Bahrain, the smallest of the six Gulf Cooperation Council states, halted about $13 billion of projects last year as the global financial crisis sapped demand for real estate and prices fell across the Gulf. Economic growth slowed to 3.1 percent in 2009 and public debt rose to 24.2 percent of GDP in the first quarter, from 17.4 percent in the earlier three months.
Etisalat today announced its consolidated financial results for the first six months of the year 2010, Growth of 2% in Etisalat net consolidated revenues to reach AED 16 billion compared to AED 15.7 billion recorded during the same period in 2009. Etisalat recorded net profit of AED 3.9. billion for the group compared to AED 4.6 billion recorded during the same period in 2009.
Net assets also increased by 2.5% to reach AED 41.4 billion compared to AED 40.4 billion recorded last year. Earnings per share have reached AED 0.49 during the first half of year 2010.
In the second quarter, Etisalat's Net Revenues were AED 8.1 billion and Net Profits were AED 1.9 billion compared to AED 8.1 billion and AED 2.4 billion in the same period last year.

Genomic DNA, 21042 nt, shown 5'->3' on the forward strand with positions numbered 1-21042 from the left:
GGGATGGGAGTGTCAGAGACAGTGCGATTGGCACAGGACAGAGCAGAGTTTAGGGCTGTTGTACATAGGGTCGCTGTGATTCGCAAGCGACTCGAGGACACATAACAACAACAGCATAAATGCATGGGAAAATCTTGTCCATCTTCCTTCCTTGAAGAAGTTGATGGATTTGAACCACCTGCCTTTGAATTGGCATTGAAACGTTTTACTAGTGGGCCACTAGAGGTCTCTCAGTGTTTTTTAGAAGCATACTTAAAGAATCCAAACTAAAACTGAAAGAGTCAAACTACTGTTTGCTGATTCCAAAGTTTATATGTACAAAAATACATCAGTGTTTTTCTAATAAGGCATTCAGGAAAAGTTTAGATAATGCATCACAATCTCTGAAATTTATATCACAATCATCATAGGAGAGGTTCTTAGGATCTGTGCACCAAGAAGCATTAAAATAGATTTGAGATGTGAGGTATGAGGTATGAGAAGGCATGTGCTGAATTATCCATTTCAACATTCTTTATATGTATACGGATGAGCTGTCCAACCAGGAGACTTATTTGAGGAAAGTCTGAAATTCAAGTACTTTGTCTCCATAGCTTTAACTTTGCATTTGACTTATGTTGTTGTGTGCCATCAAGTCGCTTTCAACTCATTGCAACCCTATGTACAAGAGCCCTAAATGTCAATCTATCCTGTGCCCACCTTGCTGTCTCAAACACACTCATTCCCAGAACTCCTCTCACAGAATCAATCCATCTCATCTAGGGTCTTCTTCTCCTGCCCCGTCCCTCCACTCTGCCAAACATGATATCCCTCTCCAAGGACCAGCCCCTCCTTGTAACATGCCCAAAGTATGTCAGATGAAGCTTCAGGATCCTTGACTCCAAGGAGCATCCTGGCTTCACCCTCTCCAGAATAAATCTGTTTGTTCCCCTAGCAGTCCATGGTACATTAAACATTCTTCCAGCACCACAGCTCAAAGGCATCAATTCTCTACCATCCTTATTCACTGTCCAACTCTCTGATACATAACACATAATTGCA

Israel’s benchmark stock index fell the most in more than a week, leading a decline in Middle East markets, as a drop in U.S. consumer confidence and a slowdown in China spurred concern the global economic recovery is faltering.
Israel’s TA-25 Index decreased 1.5 percent, the most since July 7, to 1,095.21 at 2:33 p.m. in Tel Aviv. Teva Pharmaceutical Industries Ltd., the world’s largest maker of generic drugs, led the decline after a U.S. court denied its motion to overturn an April 23 jury verdict on the validity of a patent for a heartburn drug. Israel Chemicals Ltd., which extracts minerals from the Dead Sea to make fertilizer, lost 1.2 percent. In North Africa, Egypt’s EGX30 Index lost the most in almost a week, dropping 1.2 percent.
“The local market is down following the big drops overseas on Friday,” said Yaron Fridman, equity strategist at Bank Hapoalim Ltd. in Tel Aviv. “Investors are wary of the moves in the U.S.”
Dubai’s property companies may face significant refinancing risks as the emirate’s real estate market will likely remain under pressure until at least 2012- 2013, Fitch Ratings said.